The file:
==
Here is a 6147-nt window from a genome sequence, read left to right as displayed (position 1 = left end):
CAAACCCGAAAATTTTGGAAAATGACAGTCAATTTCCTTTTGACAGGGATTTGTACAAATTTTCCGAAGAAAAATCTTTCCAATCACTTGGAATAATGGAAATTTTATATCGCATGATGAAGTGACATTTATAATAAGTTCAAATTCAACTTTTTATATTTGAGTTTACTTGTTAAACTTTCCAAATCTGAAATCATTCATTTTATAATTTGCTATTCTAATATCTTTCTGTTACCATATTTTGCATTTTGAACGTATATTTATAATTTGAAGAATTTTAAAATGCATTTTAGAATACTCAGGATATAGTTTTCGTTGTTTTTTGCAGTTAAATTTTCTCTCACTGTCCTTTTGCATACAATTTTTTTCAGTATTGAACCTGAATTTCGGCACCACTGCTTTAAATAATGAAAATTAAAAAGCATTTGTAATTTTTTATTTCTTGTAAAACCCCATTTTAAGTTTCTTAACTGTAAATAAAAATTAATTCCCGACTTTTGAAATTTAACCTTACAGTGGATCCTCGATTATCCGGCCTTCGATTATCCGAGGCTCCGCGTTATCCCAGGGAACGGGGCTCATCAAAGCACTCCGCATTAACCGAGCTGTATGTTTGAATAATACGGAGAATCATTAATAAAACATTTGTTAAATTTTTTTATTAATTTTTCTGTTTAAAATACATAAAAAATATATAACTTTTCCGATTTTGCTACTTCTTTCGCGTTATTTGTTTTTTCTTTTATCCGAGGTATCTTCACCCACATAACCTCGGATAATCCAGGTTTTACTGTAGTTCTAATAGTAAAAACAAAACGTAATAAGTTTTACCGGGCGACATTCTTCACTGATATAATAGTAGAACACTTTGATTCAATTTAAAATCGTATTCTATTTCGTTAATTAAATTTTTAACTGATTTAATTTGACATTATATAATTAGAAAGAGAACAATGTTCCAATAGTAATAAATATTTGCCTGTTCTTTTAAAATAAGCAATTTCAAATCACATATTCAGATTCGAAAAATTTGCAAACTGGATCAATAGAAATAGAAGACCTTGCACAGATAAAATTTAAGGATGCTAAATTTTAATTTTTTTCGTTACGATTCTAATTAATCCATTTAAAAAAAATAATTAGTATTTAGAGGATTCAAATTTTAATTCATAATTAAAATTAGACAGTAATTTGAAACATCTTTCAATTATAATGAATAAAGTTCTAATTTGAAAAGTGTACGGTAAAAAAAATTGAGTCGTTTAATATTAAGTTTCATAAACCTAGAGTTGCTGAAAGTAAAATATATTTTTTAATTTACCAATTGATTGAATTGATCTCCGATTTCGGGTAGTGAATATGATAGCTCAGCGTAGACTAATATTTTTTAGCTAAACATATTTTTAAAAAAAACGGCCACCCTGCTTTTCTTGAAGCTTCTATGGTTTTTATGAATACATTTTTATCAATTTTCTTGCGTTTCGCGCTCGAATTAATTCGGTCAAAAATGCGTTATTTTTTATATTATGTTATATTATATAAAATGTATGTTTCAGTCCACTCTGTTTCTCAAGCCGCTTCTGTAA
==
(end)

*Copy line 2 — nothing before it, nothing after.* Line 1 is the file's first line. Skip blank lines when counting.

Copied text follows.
CAAACCCGAAAATTTTGGAAAATGACAGTCAATTTCCTTTTGACAGGGATTTGTACAAATTTTCCGAAGAAAAATCTTTCCAATCACTTGGAATAATGGAAATTTTATATCGCATGATGAAGTGACATTTATAATAAGTTCAAATTCAACTTTTTATATTTGAGTTTACTTGTTAAACTTTCCAAATCTGAAATCATTCATTTTATAATTTGCTATTCTAATATCTTTCTGTTACCATATTTTGCATTTTGAACGTATATTTATAATTTGAAGAATTTTAAAATGCATTTTAGAATACTCAGGATATAGTTTTCGTTGTTTTTTGCAGTTAAATTTTCTCTCACTGTCCTTTTGCATACAATTTTTTTCAGTATTGAACCTGAATTTCGGCACCACTGCTTTAAATAATGAAAATTAAAAAGCATTTGTAATTTTTTATTTCTTGTAAAACCCCATTTTAAGTTTCTTAACTGTAAATAAAAATTAATTCCCGACTTTTGAAATTTAACCTTACAGTGGATCCTCGATTATCCGGCCTTCGATTATCCGAGGCTCCGCGTTATCCCAGGGAACGGGGCTCATCAAAGCACTCCGCATTAACCGAGCTGTATGTTTGAATAATACGGAGAATCATTAATAAAACATTTGTTAAATTTTTTTATTAATTTTTCTGTTTAAAATACATAAAAAATATATAACTTTTCCGATTTTGCTACTTCTTTCGCGTTATTTGTTTTTTCTTTTATCCGAGGTATCTTCACCCACATAACCTCGGATAATCCAGGTTTTACTGTAGTTCTAATAGTAAAAACAAAACGTAATAAGTTTTACCGGGCGACATTCTTCACTGATATAATAGTAGAACACTTTGATTCAATTTAAAATCGTATTCTATTTCGTTAATTAAATTTTTAACTGATTTAATTTGACATTATATAATTAGAAAGAGAACAATGTTCCAATAGTAATAAATATTTGCCTGTTCTTTTAAAATAAGCAATTTCAAATCACATATTCAGATTCGAAAAATTTGCAAACTGGATCAATAGAAATAGAAGACCTTGCACAGATAAAATTTAAGGATGCTAAATTTTAATTTTTTTCGTTACGATTCTAATTAATCCATTTAAAAAAAATAATTAGTATTTAGAGGATTCAAATTTTAATTCATAATTAAAATTAGACAGTAATTTGAAACATCTTTCAATTATAATGAATAAAGTTCTAATTTGAAAAGTGTACGGTAAAAAAAATTGAGTCGTTTAATATTAAGTTTCATAAACCTAGAGTTGCTGAAAGTAAAATATATTTTTTAATTTACCAATTGATTGAATTGATCTCCGATTTCGGGTAGTGAATATGATAGCTCAGCGTAGACTAATATTTTTTAGCTAAACATATTTTTAAAAAAAACGGCCACCCTGCTTTTCTTGAAGCTTCTATGGTTTTTATGAATACATTTTTATCAATTTTCTTGCGTTTCGCGCTCGAATTAATTCGGTCAAAAATGCGTTATTTTTTATATTATGTTATATTATATAAAATGTATGTTTCAGTCCACTCTGTTTCTCAAGCCGCTTCTGTAA